Why hasn't this been done before? That question comes immediately to mind in light of the release of "The Marriage Index," a project undertaken by the Institute for American Values in cooperation with the National Center for African American Marriages and Parenting. The Marriage Index is an instrument that, for the first time, offers a comprehensive view of the state of marriage in the nation.
Throughout most of the 20th century, economic policy has been informed by the "Leading Economic Index" calculated by The Conference Board. That index, designed to track economic trends and to warn of impending recession, utilizes ten components of data, ranging from the average weekly hours worked by manufacturing workers to the amount of new building permits for housing. Just about everyone -- including both government and the private sector -- utilizes the Leading Economic Index as an essential tool for evaluating the health of the economy and its future prospects.
Now, for the first time, The Marriage Index does for the health of marriage what the Leading Economic Index does for the health of the economy -- it provides essential data we ignore at our own peril.
The Marriage Index is a project of the Institute for American Values and the National Center on African American Marriages and Parenting. As their recently released report asks: "Why do we so carefully measure and widely publicize our leading economic indicators, and do everything we can to improve them, while rarely bothering to measure our leading marriage indicators, or try to do anything as a society to improve them?"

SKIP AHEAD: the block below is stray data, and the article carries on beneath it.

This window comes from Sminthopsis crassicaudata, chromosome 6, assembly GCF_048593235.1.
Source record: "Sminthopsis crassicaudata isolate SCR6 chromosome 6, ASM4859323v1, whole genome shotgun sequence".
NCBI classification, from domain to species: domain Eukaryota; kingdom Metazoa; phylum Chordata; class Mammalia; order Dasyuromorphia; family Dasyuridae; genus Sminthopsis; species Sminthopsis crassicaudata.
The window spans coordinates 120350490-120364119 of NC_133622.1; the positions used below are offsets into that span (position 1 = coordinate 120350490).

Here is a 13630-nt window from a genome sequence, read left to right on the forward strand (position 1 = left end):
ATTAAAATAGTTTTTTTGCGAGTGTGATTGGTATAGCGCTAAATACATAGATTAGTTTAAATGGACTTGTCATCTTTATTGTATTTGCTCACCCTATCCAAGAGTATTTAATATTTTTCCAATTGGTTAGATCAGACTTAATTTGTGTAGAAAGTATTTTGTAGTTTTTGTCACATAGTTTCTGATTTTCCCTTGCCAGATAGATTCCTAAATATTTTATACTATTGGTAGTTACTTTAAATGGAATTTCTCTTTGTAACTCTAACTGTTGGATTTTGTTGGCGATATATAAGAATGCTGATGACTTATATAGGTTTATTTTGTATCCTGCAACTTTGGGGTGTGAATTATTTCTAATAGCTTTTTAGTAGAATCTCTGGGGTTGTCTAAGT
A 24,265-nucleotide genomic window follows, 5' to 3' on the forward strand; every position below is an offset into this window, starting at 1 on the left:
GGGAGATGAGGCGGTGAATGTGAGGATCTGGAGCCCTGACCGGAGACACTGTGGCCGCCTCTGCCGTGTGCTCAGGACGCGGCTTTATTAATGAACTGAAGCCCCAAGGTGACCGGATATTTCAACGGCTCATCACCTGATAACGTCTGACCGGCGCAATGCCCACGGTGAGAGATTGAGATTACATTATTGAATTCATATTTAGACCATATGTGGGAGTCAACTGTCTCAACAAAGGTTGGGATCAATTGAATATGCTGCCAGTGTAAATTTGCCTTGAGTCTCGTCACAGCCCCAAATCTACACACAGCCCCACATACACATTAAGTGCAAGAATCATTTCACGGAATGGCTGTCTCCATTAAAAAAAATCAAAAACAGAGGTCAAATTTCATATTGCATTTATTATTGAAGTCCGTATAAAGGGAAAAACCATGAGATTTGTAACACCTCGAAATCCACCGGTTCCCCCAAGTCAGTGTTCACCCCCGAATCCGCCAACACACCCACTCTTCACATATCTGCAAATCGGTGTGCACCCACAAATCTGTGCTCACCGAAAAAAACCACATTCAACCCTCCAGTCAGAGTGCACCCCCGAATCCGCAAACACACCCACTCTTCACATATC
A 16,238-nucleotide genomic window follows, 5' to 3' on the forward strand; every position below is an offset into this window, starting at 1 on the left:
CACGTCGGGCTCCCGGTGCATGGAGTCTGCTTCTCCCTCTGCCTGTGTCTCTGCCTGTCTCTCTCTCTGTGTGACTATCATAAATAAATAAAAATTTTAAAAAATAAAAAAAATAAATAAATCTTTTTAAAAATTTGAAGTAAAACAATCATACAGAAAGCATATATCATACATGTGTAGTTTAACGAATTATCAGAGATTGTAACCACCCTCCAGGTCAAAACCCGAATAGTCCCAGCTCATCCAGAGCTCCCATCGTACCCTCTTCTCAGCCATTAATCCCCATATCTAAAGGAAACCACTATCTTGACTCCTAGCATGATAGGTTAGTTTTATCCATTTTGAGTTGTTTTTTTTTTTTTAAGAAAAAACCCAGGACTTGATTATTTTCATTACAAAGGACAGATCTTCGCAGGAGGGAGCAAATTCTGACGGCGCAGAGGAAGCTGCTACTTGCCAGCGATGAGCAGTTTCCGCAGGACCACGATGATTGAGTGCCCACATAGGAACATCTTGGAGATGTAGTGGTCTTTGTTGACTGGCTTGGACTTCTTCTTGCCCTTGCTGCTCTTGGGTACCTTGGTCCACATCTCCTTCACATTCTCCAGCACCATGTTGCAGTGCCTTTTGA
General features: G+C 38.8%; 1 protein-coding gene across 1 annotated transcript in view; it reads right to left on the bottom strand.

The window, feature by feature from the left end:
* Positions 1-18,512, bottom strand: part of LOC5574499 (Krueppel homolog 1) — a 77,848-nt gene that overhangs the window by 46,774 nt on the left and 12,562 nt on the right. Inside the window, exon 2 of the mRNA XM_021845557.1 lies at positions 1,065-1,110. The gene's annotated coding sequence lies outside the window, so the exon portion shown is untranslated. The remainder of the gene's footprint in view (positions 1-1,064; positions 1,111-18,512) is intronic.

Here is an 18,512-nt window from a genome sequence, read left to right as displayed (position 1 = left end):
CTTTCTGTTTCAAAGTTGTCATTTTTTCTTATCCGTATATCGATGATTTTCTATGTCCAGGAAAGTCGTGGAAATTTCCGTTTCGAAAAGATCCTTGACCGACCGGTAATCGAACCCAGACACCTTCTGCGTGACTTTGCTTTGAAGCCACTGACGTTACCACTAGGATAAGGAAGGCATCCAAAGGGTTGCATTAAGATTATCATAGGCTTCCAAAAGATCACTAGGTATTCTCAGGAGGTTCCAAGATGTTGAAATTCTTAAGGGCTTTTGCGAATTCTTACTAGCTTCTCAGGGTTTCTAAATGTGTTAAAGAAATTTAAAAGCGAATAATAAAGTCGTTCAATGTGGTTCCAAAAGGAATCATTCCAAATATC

The availability of The Marriage Index as a means of assessing the health of marriage is a most welcome development. As Maggie Gallagher, president of the National Organization for Marriage, comments, "It's a brilliant conceptual idea, long overdue. This is a GDP for marriage, a way to statistically sum up complex trends in a way that allows us to capture a core truth: Is marriage getting weaker or stronger?"
The Marriage Index is based on solid data and includes five major components: the percentage of adults ages 20-54 who are married, the percentage of married persons who are "very happy" with their marriage, the percentage of first marriages that are intact, the percentage of births to married parents, and the percentage of children living with their own married parents.
The percentage of adults who are married is an obvious indicator of the health of marriage in society. The report considers this percentage among the population of adults who are most likely to be coupling and least likely to be widowed. This indicator is not encouraging. As the report reveals, "The trend in the last four decades suggests that many adults are less likely to find marriage an attractive choice. In 1970, 78.6 percent of adults age 20-54 were married. In 2008, it dropped to 57.2 percent."
"People still form relationships and still have children, but they are more likely to do so without marriage," the report summarizes. This trend is especially common among younger adults. These young adults have experienced a disillusionment about marriage due to the divorce rates of their own parents. They now "show a much more favorable attitude toward cohabitation than earlier generations."
The second indicator considers how many married persons report themselves to be "very happy" in their marriages. This measure of marital quality can be tracked through available data, and the trend is not positive. Though a clear majority of married Americans report their unions to be very happy, that figure has dropped from 67 percent to 62 percent in 40 years.